(Photo of Carolyn Sampson by Marco Borggreve.)

A year featuring a new Jo Quail record is automatically great, especially since it usually means we get a stunning launch event to go with it. The latest album, 'Five Incantations', is essentially a five-part suite for  cello and electronics - a gorgeous sonic journey through the elements, by turns insistent, reflective, challenging, soothing - and rewarding throughout. Deliberately crafting the suite to be playable solo, live, from start to finish, JQ performed the entire album in sequence as the centrepiece of her concert set. It had exactly what we all hope for when hearing a favourite record live: everything we love about the album, but to the max. The dynamics were emphasised in the wonderful acoustic setting (St John on Bethnal Green), so the slower sections seemed to cradle the entire congregation, while the louder passages - with their immense beats generated from striking the cello body - threatened to dislodge the belfry. We were quieter than church mice, until our riotous (and wholly deserved) applause at the end.

It was a joy to see Paul Simon at the Royal Albert Hall. I've seen him a couple of times in the past - once at Wembley Arena, back in my teens, when we were so near the back I could barely make out the man himself. I also went to the Graceland 25th anniversary bash in Hyde Park. Both great gigs, but this felt particularly special. PS seems to be enjoying a 'late-period' golden age, with two excellent recent albums housing a clutch of new songs that can hold their ground against his formidable catalogue. Perhaps as a result, the chap we see onstage is a witty, cheerful and generous performer (with no sign of the slightly aloof/serious aura one might have associated with him previously). Two and a half hours of bliss, ranging across his whole career (including the Garfunkel years), seemingly a lifetime of shiver-down-the-spine moments (the drum intro to '50 Ways', the saxophone solo in 'Still Crazy...', 'counting the cars on the New Jersey Turnpike', 'the words of the prophets are written on the subway walls'...) I was welling up then, and now, as I type this, I'm welling up again.

Serious aloofness - of the BEST possible kind - is now more in P J Harvey's line. Always worth listening to, but in the past something of a chameleon in both sound and image, her most recent two albums - steeped in social commentary and violence at home and abroad - have formed the basis of a live show that, in its own way, is dramatically and disturbingly spectacular. A group of besuited, slightly grizzled men (partly drawn from in and around the Bad Seeds' orbit) form one of the tightest backing bands imaginable: percussive and propulsive. PJH herself - all feathers and foreboding - utterly commands the stage, purely through the power of her delivery. There is no banter with the band or audience - just the austere, searching lyrics. However, at the Brixton gig we attended, a couple of slips meant we got a glimpse behind the armour as she succumbed to some very human corpsing. A severe but sensational experience.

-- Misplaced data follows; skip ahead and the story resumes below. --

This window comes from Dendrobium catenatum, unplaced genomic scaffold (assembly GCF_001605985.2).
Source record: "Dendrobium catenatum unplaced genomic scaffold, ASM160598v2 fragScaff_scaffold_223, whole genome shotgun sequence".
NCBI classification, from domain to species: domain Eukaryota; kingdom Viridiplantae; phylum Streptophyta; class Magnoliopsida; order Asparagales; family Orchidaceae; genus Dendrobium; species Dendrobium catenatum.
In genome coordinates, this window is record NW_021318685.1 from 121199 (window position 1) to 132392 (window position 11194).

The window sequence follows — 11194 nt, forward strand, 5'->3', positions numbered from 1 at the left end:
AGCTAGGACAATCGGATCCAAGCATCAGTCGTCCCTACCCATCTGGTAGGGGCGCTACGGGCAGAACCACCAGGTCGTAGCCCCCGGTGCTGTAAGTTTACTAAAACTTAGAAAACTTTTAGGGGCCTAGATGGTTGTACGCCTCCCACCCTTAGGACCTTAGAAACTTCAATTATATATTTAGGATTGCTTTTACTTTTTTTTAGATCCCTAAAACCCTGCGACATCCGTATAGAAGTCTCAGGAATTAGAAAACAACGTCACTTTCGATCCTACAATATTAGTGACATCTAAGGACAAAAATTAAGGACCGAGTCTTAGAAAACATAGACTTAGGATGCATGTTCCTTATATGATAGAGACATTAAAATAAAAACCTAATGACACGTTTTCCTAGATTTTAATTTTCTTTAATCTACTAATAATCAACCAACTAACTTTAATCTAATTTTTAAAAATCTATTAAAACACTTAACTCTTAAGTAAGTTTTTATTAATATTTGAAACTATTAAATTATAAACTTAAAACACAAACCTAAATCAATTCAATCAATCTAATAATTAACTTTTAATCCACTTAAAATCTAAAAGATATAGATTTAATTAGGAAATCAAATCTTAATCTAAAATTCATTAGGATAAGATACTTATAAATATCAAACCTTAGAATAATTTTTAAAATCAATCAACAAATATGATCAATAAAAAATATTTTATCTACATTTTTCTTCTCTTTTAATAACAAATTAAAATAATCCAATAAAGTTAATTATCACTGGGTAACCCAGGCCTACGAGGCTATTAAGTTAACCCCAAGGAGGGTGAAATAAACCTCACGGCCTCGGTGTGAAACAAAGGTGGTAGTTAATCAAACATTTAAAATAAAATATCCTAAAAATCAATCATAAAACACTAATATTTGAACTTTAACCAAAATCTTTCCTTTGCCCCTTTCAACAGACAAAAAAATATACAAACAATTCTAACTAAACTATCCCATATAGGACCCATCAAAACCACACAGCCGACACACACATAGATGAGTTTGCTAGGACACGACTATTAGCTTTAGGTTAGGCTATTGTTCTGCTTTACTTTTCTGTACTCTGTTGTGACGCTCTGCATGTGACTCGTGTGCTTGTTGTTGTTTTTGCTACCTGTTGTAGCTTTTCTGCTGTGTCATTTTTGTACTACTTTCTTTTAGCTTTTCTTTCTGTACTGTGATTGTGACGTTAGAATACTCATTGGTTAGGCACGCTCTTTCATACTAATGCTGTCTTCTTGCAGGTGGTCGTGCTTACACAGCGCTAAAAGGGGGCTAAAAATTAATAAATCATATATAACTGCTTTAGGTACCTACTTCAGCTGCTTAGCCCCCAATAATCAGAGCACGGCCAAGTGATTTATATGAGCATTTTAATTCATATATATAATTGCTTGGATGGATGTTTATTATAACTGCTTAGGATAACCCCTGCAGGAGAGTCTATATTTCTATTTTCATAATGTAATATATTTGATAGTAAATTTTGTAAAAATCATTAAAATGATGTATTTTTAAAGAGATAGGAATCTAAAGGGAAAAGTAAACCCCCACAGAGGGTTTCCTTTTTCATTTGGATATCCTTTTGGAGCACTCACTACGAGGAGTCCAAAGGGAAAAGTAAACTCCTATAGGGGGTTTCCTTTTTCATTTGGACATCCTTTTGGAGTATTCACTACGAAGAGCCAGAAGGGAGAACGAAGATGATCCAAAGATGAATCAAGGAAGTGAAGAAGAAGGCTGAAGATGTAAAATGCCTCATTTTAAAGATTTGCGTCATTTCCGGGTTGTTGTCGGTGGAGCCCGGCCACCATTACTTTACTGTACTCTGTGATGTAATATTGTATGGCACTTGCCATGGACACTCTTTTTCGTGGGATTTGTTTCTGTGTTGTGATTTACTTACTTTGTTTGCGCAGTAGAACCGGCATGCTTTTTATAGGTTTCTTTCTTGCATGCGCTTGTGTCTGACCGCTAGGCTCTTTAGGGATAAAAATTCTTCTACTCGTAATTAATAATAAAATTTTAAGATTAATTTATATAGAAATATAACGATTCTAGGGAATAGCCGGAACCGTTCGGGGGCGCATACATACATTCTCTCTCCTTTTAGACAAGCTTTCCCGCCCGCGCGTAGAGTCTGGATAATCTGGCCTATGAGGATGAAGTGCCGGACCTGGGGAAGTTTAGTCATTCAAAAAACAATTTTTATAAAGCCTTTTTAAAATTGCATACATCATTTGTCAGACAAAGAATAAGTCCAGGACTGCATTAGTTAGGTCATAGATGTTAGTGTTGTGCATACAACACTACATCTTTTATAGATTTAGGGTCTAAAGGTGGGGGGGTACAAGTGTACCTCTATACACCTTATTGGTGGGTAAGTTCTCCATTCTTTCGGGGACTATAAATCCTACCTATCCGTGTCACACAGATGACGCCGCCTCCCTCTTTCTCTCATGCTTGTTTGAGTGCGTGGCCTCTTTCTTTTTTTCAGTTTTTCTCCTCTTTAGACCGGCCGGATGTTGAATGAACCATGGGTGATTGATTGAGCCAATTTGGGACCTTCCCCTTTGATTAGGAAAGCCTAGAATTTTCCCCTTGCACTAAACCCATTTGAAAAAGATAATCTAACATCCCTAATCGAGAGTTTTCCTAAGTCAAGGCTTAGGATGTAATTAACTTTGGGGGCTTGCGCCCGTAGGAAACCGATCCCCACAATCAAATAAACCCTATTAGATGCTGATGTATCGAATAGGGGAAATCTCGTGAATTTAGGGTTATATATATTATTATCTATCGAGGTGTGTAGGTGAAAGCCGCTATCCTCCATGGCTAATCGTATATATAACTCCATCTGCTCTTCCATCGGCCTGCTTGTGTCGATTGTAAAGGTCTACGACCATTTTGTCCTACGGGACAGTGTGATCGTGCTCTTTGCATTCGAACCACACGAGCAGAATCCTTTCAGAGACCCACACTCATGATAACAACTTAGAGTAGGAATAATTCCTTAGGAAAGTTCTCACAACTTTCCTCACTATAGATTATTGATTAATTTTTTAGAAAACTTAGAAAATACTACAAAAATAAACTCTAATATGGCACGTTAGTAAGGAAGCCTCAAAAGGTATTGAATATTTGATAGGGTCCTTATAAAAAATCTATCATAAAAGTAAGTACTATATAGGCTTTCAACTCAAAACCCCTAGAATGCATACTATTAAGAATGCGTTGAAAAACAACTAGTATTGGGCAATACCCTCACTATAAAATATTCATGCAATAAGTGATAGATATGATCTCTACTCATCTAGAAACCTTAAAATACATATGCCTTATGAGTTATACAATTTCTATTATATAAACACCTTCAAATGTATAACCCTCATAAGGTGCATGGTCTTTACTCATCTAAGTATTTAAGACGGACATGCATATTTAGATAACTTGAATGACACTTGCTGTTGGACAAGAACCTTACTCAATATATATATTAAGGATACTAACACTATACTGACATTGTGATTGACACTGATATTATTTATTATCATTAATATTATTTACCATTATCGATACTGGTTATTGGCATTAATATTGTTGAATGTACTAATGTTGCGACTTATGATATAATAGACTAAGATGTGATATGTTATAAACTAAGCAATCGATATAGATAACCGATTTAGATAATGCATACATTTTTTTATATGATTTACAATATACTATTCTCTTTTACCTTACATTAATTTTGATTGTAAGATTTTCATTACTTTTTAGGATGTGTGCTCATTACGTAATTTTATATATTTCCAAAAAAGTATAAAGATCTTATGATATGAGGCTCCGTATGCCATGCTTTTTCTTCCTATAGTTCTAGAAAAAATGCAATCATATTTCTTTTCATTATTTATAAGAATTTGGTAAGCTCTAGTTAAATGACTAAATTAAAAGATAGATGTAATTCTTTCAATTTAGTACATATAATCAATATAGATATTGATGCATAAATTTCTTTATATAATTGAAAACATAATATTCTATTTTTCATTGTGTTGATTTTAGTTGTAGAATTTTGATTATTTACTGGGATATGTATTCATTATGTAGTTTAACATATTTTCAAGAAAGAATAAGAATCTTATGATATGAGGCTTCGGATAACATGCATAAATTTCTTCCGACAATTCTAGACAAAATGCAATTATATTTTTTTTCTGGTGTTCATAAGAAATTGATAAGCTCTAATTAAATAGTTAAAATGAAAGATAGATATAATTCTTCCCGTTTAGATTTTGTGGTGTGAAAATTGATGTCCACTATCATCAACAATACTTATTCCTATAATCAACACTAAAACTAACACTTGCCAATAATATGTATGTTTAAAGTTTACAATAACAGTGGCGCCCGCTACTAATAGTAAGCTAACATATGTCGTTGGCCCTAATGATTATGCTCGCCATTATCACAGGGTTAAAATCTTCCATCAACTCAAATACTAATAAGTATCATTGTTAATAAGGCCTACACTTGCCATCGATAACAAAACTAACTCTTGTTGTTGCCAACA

(Barbican image of IB credited to Lightmap.)

Finally, Ian Bostridge gave a fearless performance in 'The Dark Mirror' at the Barbican - a staging of Hans Zender's interpretation of Schubert's 'Winterreise'. IB has a long association with this song cycle, and the production - probably impossible with anyone else - had him interacting with DVD recordings of his younger self singing the same music some 15 years ago. The chamber orchestra, formed from Britten Sinfonia, gathered at the side of the stage like a scratch band - keeping the necessary balance between the Schubert 'spine' and the largely respectful but, at times, deliberately queasy and jarring cabaret-style arrangements. Netia Jones directed IB not only through his own past, but against a stimulating, shifting collage of graphics and text - a little like being immersed in a 90-minute Saul Bass title sequence. What higher praise?

Reading this back, it suddenly leapt out at me that two venues which have both given me more than their fair share of delight during the year have not been mentioned at all: the Royal Opera House and Wigmore Hall. Here, I've surprised myself. It's interesting that in casting my mind back over 2016 for events that 'stand out', I've perhaps unfairly overlooked 'comfort' venues that provide such consistent entertainment.

Certainly, the ROH had its fair share of excellence to my mind. On New Year's Day, we treated ourselves to the 'Cavelleria Rusticana / Pagliacci' double bill, staged thoughtfully as stories set in the same town. I loved the production of Enescu's 'Oedipe', with its extraordinary performances from Johan Reuter in the title role and Marie Nicole Lemieux as the Sphinx. And the current season kicked off with a supremely confident turn from Sonya Yoncheva as Bellini's 'Norma'.

Wigmore Hall continues to offer one great evening after another, particularly in song. Many of my visits are to do with the Schubert complete songs project, and I'm hoping to write a special post about that as it draws to a close next summer. But what a privilege to hear such artists as Susan Graham, Anna Bonitatibus, Jamie Barton - to name just a few of the visitors it's so rare to find in such intimate surroundings... It's rather too easy to take it all for granted - something one should never do. This will give me much food for thought in 2017.